networking

networking



Ever since the days of the Pony Express, people have looked to getting
information, whether personal or business, to its intended receiver as soon as
possible. The computer has evolved as a communications super-tool, enabling
people to do just that. Networking has given individuals the power to transfer
ideas, reports, and files quickly and efficiently. Networks also grant the power
to business professionals and families to conference with voice and video from
their individual offices or homes. These abilities have made networking
invaluable to many people in many different areas; however, networking can be
limited to a small geographic region or even a single building and still have
tremendous benefits. A Local Area Network (LAN) is a network of interconnected
workstations sharing the resources of a single processor or server within a
relatively small geographic area. LANs can be found in offices, schools,
throughout whole buildings, and even dispersed throughout several buildings.
Throughout these local networks, people are able to share files of information,
communicate, and connect different departments to maximize efficiency. A LAN is
comprised of several pieces of hardware that enable connectivity of the network;
these include network interface cards, servers, bridges, repeaters, and hubs. A
LAN can be comprised of all of these parts and more, but can also be constructed
of less hardware. The hardware components of a specific network depend on the
needs of the network. A network interface card physically connects a computer to
a transmission medium used on a network and controls the flow of information
from the computer to the network. A network interface card has its own unique
hardware address that is embedded upon its manufacturing. The hardware address
is used to identify each NIC when information is being sent or received over a
network. These cards are installed directly into the expansions slots of a
computer and in the case of portable computers require a specialized device
called a network adapter. Network interface cards have ports that are used to
connect the card to the transmission medium used throughout the network.
Different types of cards are designed to accept a certain type of transmission
medium or network cable, which in turn determines the amount of information and
the speed at which that information can be sent. The NIC also contains a
transceiver, which converts the computer output signal into a signal that can be
transmitted over cable. In some instances a network interface card may also
contain a boot chip, which enables a drive-less computer to access a network.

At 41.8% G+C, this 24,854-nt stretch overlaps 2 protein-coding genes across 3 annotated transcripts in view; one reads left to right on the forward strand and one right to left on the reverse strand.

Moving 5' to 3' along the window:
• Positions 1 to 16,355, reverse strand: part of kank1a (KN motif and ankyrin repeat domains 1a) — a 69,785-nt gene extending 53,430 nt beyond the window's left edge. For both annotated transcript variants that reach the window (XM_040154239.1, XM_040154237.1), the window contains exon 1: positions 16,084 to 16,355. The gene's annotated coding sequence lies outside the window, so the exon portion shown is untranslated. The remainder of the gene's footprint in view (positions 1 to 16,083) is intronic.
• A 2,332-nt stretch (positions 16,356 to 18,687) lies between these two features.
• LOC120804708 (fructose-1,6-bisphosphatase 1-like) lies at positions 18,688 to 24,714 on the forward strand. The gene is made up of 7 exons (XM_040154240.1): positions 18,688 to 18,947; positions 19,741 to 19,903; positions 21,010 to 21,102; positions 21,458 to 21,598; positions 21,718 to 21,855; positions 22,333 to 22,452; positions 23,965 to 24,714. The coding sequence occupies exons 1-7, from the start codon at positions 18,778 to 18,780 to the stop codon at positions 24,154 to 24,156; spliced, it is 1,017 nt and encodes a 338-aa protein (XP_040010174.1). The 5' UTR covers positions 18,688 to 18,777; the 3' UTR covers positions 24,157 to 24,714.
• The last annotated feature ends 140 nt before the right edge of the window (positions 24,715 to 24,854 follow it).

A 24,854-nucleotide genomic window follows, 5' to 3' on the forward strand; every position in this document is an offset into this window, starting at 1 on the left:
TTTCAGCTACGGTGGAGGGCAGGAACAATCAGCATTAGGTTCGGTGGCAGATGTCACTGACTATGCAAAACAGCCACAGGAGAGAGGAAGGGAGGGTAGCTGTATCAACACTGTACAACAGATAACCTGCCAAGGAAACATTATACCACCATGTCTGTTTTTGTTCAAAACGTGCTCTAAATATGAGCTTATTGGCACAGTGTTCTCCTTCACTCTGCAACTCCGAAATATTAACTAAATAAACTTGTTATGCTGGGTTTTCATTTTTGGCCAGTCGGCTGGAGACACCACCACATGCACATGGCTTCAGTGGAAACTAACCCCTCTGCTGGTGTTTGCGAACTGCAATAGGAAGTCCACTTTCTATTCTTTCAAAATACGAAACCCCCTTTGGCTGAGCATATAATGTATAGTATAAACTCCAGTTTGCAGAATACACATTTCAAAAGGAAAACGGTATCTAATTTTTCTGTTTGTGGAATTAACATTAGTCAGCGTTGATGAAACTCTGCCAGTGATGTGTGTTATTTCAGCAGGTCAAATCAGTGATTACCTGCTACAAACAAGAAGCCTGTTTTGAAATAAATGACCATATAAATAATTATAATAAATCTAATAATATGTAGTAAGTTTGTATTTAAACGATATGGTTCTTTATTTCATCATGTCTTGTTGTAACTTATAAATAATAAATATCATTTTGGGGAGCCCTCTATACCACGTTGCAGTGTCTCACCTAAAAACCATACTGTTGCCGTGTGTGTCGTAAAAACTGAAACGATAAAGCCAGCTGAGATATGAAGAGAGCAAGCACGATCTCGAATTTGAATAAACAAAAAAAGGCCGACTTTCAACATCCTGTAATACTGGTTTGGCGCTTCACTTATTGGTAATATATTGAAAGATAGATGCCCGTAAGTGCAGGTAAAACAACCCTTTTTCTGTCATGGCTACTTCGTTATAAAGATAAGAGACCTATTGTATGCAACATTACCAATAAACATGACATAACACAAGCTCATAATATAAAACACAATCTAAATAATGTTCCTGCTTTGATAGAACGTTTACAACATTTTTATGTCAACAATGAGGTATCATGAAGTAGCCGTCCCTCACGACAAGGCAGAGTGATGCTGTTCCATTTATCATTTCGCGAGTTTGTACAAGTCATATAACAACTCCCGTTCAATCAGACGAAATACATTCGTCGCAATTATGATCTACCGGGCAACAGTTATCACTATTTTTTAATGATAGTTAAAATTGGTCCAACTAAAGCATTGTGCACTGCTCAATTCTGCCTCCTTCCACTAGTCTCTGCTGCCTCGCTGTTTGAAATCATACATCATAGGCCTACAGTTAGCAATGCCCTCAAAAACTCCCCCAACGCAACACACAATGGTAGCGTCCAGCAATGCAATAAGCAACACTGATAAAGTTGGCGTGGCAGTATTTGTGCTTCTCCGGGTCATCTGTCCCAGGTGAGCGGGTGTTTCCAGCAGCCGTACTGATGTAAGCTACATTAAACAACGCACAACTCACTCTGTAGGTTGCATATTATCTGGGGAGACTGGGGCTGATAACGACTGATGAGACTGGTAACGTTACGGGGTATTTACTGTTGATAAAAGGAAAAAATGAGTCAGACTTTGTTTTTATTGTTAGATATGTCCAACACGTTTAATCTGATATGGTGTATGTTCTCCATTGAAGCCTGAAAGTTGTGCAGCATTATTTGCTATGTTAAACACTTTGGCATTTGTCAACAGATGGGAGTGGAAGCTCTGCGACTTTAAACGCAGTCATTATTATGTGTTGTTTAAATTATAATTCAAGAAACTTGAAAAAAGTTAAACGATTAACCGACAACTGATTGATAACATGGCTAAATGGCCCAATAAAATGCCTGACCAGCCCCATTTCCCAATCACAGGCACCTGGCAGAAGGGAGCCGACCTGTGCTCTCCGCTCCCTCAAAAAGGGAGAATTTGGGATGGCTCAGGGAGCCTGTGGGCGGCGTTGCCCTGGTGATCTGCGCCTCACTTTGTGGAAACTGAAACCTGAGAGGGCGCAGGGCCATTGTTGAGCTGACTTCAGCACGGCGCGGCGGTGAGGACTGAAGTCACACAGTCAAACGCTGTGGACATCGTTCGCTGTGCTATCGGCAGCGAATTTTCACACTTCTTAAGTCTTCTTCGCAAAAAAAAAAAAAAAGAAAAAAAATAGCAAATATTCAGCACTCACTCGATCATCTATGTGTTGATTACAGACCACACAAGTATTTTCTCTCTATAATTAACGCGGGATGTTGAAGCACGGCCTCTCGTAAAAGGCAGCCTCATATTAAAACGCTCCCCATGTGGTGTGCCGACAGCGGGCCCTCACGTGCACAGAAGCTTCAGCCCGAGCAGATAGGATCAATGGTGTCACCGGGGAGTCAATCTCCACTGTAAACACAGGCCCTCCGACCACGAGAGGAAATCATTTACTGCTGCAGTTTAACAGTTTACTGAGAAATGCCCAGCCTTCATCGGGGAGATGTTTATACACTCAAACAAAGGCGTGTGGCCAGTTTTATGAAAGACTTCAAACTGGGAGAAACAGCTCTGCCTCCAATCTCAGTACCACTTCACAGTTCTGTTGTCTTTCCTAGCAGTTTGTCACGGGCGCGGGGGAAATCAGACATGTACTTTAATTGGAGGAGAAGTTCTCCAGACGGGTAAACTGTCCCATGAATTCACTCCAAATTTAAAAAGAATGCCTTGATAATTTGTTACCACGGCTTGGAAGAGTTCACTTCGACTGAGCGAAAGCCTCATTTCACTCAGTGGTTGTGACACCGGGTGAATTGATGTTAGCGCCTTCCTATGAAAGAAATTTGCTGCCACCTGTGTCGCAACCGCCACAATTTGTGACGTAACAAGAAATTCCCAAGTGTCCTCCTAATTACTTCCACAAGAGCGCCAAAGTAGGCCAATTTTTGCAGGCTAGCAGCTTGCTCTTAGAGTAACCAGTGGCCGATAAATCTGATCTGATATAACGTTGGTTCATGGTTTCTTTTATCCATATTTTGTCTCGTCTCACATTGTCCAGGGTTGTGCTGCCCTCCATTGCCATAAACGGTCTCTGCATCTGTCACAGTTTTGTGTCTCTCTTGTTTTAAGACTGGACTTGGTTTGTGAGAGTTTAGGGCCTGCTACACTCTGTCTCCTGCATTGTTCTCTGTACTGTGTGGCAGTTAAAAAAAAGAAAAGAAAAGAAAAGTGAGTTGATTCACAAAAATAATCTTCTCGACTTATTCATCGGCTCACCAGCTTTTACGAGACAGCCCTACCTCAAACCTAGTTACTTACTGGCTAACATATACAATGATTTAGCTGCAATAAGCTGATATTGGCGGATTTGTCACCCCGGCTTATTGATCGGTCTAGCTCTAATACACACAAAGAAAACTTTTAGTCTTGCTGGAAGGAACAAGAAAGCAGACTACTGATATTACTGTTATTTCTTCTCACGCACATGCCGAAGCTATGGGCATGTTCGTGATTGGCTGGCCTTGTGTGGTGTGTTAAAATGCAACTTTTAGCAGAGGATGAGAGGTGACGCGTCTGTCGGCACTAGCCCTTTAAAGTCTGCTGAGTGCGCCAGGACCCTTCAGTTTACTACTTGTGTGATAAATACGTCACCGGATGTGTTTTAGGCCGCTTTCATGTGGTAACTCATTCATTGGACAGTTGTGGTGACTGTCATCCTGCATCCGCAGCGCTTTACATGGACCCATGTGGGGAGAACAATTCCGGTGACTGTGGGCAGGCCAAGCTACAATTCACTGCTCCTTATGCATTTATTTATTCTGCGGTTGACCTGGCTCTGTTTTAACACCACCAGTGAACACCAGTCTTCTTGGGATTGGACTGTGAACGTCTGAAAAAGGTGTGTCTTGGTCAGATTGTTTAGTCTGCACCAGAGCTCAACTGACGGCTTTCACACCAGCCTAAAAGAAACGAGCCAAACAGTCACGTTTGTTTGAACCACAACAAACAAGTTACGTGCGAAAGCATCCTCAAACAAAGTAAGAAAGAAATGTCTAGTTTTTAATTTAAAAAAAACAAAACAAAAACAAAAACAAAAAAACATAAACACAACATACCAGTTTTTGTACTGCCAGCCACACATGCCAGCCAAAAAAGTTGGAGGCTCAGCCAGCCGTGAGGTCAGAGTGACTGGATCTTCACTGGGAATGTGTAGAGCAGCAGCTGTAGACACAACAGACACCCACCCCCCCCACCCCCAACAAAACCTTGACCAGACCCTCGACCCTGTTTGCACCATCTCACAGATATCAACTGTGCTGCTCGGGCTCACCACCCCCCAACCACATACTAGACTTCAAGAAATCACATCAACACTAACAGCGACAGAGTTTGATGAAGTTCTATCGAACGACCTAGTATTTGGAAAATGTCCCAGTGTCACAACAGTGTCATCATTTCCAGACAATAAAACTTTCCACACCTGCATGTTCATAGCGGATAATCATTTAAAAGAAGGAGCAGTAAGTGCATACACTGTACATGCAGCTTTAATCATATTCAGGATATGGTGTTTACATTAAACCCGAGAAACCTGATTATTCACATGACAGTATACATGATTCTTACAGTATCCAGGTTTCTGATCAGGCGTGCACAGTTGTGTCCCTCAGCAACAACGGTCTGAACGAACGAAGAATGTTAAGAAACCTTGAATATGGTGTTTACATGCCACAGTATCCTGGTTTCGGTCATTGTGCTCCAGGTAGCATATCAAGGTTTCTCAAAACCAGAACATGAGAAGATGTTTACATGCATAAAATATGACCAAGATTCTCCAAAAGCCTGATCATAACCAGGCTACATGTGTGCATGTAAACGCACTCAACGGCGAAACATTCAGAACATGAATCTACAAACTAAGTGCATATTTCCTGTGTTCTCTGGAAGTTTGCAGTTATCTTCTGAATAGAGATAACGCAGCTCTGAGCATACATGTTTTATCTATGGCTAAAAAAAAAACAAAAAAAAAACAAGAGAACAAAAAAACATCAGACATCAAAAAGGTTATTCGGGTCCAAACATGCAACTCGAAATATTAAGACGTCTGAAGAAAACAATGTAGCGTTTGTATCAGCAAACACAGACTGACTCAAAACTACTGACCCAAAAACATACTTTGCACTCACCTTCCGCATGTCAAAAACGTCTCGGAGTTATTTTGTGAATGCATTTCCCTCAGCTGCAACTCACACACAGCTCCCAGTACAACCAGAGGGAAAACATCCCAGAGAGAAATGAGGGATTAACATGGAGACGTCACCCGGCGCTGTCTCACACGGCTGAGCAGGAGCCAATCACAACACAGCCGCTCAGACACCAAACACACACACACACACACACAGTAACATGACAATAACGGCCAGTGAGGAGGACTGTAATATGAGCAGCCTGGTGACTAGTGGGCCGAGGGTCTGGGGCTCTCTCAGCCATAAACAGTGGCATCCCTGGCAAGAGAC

Different cards are designed for different purposes, one type of card can be
used by a client workstation solely to connect that computer to a network, while
others are used by network servers that are specifically designed to transfer
large amounts of information. A hub is a device used to concentrate and organize
network wiring. There are two basic types of hubs, active and passive. A passive
hub is simply a device that allows wiring connections in an orderly way. It
requires no power, and does no processing or regeneration of the traffic coming
through it. Another type of hub is an active hub, which contains circuitry that
can filter, amplify and control the traffic going through it. Hubs may also
contain additional utilities, such as bridging, manageability, and repeaters.
Active hubs are based on an extension of the network repeater. It does this by
accepting network traffic on its input side, and then amplifying the signal on
its output, allowing it to travel farther. A hub is a multi-port repeater.
Physically, it appears as a box with one input port and a number of output ports
that are typically wired to end-user workstation connections, although servers
and other devices can be attached as well. Signals on any port are transmitted
to all the other ports. Although a basic hub provides a way to organize cable
wiring, it does not segment or organize network traffic in any way. Hubs are
used in the design and implementation of a coherent and easily managed network
cabling system. In a typical design, a company may run cabling from a wall plate
in each user\'s cubicle to a central wiring closet on each floor of the building.
These cables, known as station drops are each connected to a port on the wiring
hub. The hubs on each floor are then connected to the network backbone, which
runs from floor to floor in each wiring closet. This divides the network into
logical and physical groupings that simplifies troubleshooting and network
growth. Because of the signal boosting performed by the hub, it can also extend
the physical scope of the